Now he is busy on the campaign trail, where his knockabout speaking style, though a little short on soundbites, does wonders for party morale. At the London Labour Party rally which launched the campaign proper in the capital a fortnight ago, he was the only speaker who man­aged to provoke the rather polite audience into gales of laughter, and he has since pulled off the same trick at meetings throughout the country.

He is looking forward to taking over the De­partment of Transport from Rifkind on April 10. Indeed, he brims over with enthusiasm at the prospect of getting to grips with the DoT - and changing it beyond recognition.

“There are seven times as many civil servants on the road programme as there are anywhere else,” he says. “It’s ridiculous. The DoT ought to be the strategic thinker. The first step is to de­volve the roads programme to the regions. The second is to integrate the Department so that road and rail and the rest think together what they’re trying to achieve. The third is to produce every year a rolling programme of infrastructure planning.”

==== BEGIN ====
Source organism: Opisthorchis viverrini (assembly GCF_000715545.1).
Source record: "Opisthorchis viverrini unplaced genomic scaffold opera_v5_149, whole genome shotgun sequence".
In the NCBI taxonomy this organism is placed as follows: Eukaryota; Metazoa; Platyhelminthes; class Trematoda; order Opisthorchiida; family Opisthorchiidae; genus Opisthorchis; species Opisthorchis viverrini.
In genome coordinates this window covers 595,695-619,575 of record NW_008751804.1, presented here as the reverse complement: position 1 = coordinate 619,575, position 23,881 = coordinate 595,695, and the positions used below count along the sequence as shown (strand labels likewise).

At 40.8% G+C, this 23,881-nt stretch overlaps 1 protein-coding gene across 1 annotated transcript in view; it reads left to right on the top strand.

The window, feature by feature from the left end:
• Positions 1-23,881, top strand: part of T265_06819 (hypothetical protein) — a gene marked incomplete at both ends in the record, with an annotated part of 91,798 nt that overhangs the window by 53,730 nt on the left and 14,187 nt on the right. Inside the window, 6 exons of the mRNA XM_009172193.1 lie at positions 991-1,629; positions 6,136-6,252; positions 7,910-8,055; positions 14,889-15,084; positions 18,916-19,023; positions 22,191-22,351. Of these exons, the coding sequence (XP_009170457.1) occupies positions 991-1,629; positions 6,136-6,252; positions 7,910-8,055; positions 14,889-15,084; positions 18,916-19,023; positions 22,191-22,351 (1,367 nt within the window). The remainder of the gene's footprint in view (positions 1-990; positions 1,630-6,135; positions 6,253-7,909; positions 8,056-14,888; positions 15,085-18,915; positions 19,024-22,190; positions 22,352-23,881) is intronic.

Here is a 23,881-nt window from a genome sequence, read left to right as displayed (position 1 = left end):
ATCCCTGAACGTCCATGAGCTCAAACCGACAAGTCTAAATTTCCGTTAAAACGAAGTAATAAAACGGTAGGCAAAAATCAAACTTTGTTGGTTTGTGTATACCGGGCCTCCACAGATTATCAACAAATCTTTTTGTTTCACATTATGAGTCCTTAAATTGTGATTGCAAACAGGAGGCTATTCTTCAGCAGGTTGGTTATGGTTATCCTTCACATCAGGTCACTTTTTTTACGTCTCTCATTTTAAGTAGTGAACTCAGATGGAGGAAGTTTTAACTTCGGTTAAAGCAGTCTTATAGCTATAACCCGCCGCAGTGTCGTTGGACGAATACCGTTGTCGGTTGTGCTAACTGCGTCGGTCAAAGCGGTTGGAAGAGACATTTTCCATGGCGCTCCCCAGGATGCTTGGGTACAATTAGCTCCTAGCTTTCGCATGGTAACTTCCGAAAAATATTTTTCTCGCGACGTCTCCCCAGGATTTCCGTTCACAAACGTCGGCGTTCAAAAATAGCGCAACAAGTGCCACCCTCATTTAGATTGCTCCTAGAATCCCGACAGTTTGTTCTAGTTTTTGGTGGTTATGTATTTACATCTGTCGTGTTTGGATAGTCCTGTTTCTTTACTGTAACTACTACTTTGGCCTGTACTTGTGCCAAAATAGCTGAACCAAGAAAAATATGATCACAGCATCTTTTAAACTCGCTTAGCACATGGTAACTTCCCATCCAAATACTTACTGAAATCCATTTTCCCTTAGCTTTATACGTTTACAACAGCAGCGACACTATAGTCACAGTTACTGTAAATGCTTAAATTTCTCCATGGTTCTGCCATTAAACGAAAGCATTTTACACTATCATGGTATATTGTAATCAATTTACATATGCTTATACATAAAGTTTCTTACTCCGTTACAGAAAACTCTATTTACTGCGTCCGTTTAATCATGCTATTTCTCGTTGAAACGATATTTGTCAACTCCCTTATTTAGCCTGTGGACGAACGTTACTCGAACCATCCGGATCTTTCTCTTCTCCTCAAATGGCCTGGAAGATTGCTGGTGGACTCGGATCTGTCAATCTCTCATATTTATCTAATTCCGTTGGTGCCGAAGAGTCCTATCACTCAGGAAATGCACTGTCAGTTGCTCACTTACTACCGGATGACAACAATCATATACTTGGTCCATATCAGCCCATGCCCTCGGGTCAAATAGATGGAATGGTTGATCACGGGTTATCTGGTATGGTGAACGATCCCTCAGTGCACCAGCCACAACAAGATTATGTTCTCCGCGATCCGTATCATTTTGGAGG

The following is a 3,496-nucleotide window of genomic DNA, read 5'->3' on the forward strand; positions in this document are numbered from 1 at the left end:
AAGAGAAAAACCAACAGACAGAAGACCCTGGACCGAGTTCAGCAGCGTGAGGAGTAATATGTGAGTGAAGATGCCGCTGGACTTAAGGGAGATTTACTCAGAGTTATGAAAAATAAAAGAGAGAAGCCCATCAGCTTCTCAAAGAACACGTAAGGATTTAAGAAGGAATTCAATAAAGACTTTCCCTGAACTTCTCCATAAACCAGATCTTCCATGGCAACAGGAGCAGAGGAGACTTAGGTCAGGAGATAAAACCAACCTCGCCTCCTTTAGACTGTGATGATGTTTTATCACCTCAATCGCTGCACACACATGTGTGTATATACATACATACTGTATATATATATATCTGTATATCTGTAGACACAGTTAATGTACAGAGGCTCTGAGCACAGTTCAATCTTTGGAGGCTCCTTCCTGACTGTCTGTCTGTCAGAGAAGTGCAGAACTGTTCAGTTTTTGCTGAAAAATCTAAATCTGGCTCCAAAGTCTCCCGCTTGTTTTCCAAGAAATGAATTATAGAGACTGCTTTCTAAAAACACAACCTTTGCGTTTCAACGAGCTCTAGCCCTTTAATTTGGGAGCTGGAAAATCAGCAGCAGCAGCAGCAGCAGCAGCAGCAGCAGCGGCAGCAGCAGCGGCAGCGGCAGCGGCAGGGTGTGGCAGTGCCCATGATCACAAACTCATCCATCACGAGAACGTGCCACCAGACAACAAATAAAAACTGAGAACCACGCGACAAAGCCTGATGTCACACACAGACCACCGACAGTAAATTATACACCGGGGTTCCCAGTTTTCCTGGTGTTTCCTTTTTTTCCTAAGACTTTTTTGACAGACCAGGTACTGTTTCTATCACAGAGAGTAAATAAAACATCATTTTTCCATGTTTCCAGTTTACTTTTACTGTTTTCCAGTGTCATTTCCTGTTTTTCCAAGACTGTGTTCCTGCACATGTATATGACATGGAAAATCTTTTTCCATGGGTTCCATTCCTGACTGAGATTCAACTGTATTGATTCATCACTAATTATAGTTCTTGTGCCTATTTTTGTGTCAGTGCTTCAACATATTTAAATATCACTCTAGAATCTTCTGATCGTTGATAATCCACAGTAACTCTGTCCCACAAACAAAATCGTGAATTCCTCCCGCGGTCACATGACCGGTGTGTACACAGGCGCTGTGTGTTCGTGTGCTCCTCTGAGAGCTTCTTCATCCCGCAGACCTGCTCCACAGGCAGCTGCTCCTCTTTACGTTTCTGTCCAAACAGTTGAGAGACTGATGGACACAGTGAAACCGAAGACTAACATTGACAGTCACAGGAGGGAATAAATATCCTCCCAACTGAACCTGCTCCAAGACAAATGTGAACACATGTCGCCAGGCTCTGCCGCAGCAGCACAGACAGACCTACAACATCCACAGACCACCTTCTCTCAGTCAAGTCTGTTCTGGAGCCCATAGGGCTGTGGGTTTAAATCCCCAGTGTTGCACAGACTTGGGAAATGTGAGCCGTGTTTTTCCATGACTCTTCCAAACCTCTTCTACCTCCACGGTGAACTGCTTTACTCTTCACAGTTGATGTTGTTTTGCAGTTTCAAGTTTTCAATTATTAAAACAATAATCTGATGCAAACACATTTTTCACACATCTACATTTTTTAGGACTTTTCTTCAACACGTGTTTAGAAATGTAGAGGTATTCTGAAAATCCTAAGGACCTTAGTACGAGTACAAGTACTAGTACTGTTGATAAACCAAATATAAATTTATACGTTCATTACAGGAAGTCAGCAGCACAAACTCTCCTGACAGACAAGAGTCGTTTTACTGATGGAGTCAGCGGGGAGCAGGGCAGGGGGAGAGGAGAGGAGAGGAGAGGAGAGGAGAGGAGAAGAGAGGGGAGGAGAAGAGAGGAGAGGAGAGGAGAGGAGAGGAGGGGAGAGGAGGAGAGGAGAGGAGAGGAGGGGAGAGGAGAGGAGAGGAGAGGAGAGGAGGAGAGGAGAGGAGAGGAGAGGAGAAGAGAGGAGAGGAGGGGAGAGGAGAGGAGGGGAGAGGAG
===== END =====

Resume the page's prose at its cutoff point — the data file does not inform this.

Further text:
The view among civil servants is apparently that a Labour DoT would be an exciting place to be because of the radicalism of Prescott’s pro­posed shake-up, but how far it would cease to be the “Department for the Private Motor Car”, as environmentalists have dubbed it under the To­ries, is a moot point.

Most of Labour’s transport policy reflects the fact that Prescott’s advice comes mainly from transport experts who more or less accept the en­vironmentalist arguments that the private motor car is wasteful of energy and a major source of the carbon dioxide emissions that cause global warming, and that there is no way of building a road system that can solve the problem of con­gestion. But Labour is also under pressure from car industry trade unions which desperately want, a Labour government to stimulate the cur­rently deeply depressed market for new cars.